As the championship’s leader before the British Grand Prix, the season’s seventh race, Ayrton Senna knew how hard it would be to face the Williams in a race without any incidents. The Brazilian’s victories with Lotus, in 1987, had taken place in Monaco and Detroit, both street circuits, where the driver had proven to be a cut above the competition.
In the standings, Senna had 27 points; Prost (McLaren) was in second place with 26; Piquet (Williams) had 24 and Mansell (Williams) had 21.
Even though he had won several times at Silverstone in the entry categories to Formula One (Formula Ford and F3), Ayrton had never even finished in the top-three at one of his favorite circuits since his F1 debut. But there was an explanation for that: Silverstone and Brands Hatch took turns hosting the British GP – a tradition that would end in 1987. Therefore Senna had driven an F1 racecar at the UK’s most celebrated track only once, in 1985, when his Lotus led the race up until lap 59 – six away from the end – but had to retire after running out of gas.
In the qualifying sessions, the Williams confirmed their status as favorites. Nelson Piquet secured the pole position with a time of 1min07s110. Nigel Mansell was just 0s70 slower than his teammate. Senna would be in the third row, right alongside Alain Prost. The first three had Honda engines, which was crucial in a fast track like Silverstone.
On Sunday, Silverstone were packed to capacity. The British audience was looking forward to a victory by their home driver, Nigel Mansell, especially after the “Lion” had won the previous GP, one week earlier at Paul Ricard, France.
At the start, Prost got more traction and took the lead with his McLaren, only to be overtaken a few corners later by Piquet and Mansell, who regained their original positions. Senna finished the first lap in fourth place.
As soon as the second lap started, Ayrton Senna passed Prost, who shadowed him for a few more laps. And even before the fifth lap was over, the McLaren driver returned the favor, taking back the third position. Those were the first stages of a beautiful duel that would thrill F1 fans for years to come.
With Prost and Senna fighting it out, both Williams distanced themselves from the rest of the pack. On lap 12, Mansell started complaining to his team about tire issues. Goodyear, that season’s tire-maker, had assure the teams that they should be able to finish all 65 laps without any trouble. That meant that a pit-stop could be a huge setback for any driver.
Even though Mansell was reporting vibrations in his car, Piquet wasn’t able to put much space between the two of them, and the Britton didn’t leave his rearview mirror for the 20 initial laps.
The Williams mechanics were on standby for a possible pit-stop by Mansell, but that only happened on lap 35, when his tires gave out completely.
Even before that, Alain Prost had been the first among the leaders to make a stop, on lap 29. The Frenchman had been pushing his car too hard, which allowed him to gain 10 seconds on Senna, but he ended up squandering that advantage to change his tires. The 1986 champion returned in fifth place, behind Alboreto (Ferrari), and would have to climb his way to the top-three all over again.
Prost kept up a good pace and soon was back in fourth place, 13s behind Senna after 34 laps. Mansell also came back from his pit-stop with a fast car. Racing at home, the driver started posting one quickest lap after the other, chasing down Piquet.
At the end of lap 42, Piquet was 23s7 ahead of Mansell. Nelson’s strategy was to keep the same set of tires until the end. Senna was still 13s ahead of Prost, who couldn’t get any closer to the Lotus even with a new set of tires.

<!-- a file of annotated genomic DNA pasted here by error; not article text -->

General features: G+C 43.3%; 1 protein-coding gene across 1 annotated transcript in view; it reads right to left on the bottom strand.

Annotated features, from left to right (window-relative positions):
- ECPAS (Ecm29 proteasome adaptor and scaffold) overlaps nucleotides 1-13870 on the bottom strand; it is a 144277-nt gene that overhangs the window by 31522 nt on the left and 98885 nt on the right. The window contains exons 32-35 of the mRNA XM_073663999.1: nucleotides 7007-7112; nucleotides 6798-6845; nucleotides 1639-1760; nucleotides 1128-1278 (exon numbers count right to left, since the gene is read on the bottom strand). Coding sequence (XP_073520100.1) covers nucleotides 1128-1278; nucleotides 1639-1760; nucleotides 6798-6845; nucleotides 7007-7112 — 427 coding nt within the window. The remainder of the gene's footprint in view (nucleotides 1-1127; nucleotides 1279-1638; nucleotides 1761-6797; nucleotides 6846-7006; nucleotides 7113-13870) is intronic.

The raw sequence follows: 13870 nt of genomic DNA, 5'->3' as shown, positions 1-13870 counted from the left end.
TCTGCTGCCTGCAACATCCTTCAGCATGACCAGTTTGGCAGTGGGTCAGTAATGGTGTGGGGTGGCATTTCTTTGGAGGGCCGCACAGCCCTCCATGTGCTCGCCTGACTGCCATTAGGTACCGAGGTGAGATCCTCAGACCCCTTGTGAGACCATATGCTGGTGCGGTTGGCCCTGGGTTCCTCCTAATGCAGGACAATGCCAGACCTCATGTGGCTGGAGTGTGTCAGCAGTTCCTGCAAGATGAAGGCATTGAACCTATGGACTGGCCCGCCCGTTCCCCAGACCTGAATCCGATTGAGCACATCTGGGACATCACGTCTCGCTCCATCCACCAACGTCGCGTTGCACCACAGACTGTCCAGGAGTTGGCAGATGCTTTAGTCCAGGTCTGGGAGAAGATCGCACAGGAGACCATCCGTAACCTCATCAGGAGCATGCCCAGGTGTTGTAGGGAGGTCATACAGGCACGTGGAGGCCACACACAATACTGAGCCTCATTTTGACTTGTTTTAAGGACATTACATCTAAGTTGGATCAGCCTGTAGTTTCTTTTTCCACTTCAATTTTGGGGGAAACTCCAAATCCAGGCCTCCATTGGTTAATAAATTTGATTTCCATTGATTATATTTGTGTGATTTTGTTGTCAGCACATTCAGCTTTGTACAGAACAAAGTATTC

In eight laps, the gap between Mansell and Piquet shrank to 10 s, and the British crowd started to believe that the “Lion” could actually win. On lap 54, Prost had engine issues and was forced to retire. Senna’s third-place finish was pretty much a guarantee, since Alboreto also had had problems and left the race two laps before the Frenchman. Japanese driver Satoru Nakajima (Lotus) had the fourth place handed to him on a silver platter, making Honda’s party complete – the company provided engines to all the race’s top-four drivers.
On lap 58, just eight away from the end, Mansell posted once again the quickest lap in the race, with 1min09s832, finally reaching Piquet.
His triumphant passing maneuver came on lap 63, two away from the end. Close to the Stowe corner, Mansell tricked Piquet, pretending he was going to attack from the outside. Instead, he moved his car to inside of the track, in a very narrow space, taking the lead. They almost collided, which would make Senna the winner.
Mansell won the British Grand Prix for the second time in a row – the Britton had already won at Brands Hatch in the previous year – securing the second place in the standings. Senna, who finished in third, kept the tournament’s lead, with 31 points, only one more than Mansell and Piquet, who were tied.
After crossing the finish line, Mansell stopped his car close to the place where he had just overtaken his teammate and kissed the pavement, making the fans that had stormed the track go wild.
The following race was scheduled for Hockenheim, Germany, two weeks later.
- 1 N. Piquet
- 2 N. Mansell
- 3 Ayrton Senna
- 4 A. Prost
- 5 T. Boutsen
- 6 T. Fabi
- 7 M. Alboreto
- 8 G. Berger
- 9 A. de Cesaris
- 10 S. Johansson
- 11 R. Patrese
- 12 S. Nakajima
- 13 D. Warwick
- 14 E. Cheever
- 15 A. Nannini
- 16 R. Arnoux
- 17 M. Brundle
- 18 C. Danner
- 19 A. Campos
- 20 A.Caffi
- 21 P. Alliot
- 22 P. Streiff
- 23 J. Palmer
- 24 I. Capelli
- 25 P. Fabre
|Fastest lap||N. Mansell - 1´09´´832|
|Podium||1º N. Mansell 2º N. Piquet 3º Ayrton Senna|
Senna in race
|Points added to the Championship||4|
|Championship position after the race||1|